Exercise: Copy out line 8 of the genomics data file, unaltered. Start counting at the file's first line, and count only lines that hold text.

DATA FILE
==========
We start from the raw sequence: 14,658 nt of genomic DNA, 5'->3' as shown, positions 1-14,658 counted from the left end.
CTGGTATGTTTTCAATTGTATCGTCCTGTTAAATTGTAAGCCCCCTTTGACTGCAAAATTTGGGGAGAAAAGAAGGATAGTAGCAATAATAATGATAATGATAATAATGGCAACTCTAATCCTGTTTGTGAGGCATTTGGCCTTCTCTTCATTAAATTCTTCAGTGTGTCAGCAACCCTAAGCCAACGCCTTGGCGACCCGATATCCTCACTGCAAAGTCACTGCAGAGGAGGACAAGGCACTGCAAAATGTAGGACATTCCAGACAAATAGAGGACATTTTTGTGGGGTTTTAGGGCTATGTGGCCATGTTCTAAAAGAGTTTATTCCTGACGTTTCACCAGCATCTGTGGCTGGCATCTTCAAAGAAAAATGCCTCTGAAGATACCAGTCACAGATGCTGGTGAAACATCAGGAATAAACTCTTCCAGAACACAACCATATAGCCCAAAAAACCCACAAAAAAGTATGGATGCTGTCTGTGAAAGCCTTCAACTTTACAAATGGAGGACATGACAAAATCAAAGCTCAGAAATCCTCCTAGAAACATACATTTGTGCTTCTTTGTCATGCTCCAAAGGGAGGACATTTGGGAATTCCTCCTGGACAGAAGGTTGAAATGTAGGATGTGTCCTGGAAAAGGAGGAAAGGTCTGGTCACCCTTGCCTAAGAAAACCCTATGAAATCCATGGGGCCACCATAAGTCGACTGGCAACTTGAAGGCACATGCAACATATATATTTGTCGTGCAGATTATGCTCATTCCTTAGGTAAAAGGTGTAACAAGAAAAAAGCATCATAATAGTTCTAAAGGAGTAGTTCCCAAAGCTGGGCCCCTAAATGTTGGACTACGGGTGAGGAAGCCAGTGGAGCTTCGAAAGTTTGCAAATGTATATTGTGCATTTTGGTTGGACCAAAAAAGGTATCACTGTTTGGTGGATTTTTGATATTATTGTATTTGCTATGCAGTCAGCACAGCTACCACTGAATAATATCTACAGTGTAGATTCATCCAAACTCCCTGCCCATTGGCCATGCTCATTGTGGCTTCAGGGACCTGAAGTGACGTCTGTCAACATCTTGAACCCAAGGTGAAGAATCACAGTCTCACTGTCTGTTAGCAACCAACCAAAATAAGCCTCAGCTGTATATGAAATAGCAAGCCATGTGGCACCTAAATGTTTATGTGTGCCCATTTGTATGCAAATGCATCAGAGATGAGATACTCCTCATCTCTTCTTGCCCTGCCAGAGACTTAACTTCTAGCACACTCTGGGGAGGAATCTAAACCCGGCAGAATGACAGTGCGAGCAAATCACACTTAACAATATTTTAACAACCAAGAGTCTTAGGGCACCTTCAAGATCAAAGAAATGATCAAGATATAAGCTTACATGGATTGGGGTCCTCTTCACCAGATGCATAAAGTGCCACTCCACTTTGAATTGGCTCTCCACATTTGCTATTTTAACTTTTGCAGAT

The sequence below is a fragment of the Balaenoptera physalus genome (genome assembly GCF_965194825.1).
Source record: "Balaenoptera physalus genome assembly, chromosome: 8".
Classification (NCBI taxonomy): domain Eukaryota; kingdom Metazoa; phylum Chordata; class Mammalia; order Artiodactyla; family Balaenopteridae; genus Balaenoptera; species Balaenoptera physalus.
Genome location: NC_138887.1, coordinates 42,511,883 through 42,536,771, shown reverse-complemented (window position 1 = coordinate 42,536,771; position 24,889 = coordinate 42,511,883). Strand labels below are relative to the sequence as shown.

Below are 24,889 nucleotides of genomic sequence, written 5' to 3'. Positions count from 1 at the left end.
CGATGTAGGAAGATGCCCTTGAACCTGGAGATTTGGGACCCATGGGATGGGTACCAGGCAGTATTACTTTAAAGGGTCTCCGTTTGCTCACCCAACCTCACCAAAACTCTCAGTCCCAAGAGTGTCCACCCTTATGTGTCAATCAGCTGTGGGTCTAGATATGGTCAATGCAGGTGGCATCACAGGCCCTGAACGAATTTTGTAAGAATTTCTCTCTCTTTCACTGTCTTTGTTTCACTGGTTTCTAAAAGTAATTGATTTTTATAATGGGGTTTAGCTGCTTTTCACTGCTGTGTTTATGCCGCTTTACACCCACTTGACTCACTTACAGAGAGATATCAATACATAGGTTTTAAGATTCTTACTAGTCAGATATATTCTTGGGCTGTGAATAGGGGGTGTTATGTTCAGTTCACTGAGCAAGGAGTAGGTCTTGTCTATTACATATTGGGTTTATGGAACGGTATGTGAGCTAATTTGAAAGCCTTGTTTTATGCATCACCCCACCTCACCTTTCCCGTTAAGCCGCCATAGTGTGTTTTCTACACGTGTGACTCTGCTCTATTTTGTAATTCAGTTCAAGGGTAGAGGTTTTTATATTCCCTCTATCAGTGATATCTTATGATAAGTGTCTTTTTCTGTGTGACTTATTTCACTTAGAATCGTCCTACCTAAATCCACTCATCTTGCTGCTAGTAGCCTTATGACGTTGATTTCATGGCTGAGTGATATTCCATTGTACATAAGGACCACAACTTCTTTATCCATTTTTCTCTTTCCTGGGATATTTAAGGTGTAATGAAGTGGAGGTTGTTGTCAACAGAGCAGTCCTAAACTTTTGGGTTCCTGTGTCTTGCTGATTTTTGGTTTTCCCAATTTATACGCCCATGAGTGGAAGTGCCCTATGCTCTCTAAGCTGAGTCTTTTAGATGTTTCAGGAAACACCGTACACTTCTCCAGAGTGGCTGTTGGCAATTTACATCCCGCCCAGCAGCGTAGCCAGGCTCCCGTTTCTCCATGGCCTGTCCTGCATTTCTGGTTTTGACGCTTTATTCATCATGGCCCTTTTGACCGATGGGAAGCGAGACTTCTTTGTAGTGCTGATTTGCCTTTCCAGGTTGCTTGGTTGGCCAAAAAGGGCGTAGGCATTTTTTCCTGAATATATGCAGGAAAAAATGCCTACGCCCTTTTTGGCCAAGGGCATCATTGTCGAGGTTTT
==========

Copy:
CGATGTAGGAAGATGCCCTTGAACCTGGAGATTTGGGACCCATGGGATGGGTACCAGGCAGTATTACTTTAAAGGGTCTCCGTTTGCTCACCCAACCTCACCAAAACTCTCAGTCCCAAGAGTGTCCACCCTTATGTGTCAATCAGCTGTGGGTCTAGATATGGTCAATGCAGGTGGCATCACAGGCCCTGAACGAATTTTGTAAGAATTTCTCTCTCTTTCACTGTCTTTGTTTCACTGGTTTCTAAAAGTAATTGATTTTTATAATGGGGTTTAGCTGCTTTTCACTGCTGTGTTTATGCCGCTTTACACCCACTTGACTCACTTACAGAGAGATATCAATACATAGGTTTTAAGATTCTTACTAGTCAGATATATTCTTGGGCTGTGAATAGGGGGTGTTATGTTCAGTTCACTGAGCAAGGAGTAGGTCTTGTCTATTACATATTGGGTTTATGGAACGGTATGTGAGCTAATTTGAAAGCCTTGTTTTATGCATCACCCCACCTCACCTTTCCCGTTAAGCCGCCATAGTGTGTTTTCTACACGTGTGACTCTGCTCTATTTTGTAATTCAGTTCAAGGGTAGAGGTTTTTATATTCCCTCTATCAGTGATATCTTATGATAAGTGTCTTTTTCTGTGTGACTTATTTCACTTAGAATCGTCCTACCTAAATCCACTCATCTTGCTGCTAGTAGCCTTATGACGTTGATTTCATGGCTGAGTGATATTCCATTGTACATAAGGACCACAACTTCTTTATCCATTTTTCTCTTTCCTGGGATATTTAAGGTGTAATGAAGTGGAGGTTGTTGTCAACAGAGCAGTCCTAAACTTTTGGGTTCCTGTGTCTTGCTGATTTTTGGTTTTCCCAATTTATACGCCCATGAGTGGAAGTGCCCTATGCTCTCTAAGCTGAGTCTTTTAGATGTTTCAGGAAACACCGTACACTTCTCCAGAGTGGCTGTTGGCAATTTACATCCCGCCCAGCAGCGTAGCCAGGCTCCCGTTTCTCCATGGCCTGTCCTGCATTTCTGGTTTTGACGCTTTATTCATCATGGCCCTTTTGACCGATGGGAAGCGAGACTTCTTTGTAGTGCTGATTTGCCTTTCCAGGTTGCTTGGTTGGCCAAAAAGGGCGTAGGCATTTTTTCCTGAATATATGCAGGAAAAAATGCCTACGCCCTTTTTGGCCAAGGGCATCATTGTCGAGGTTTT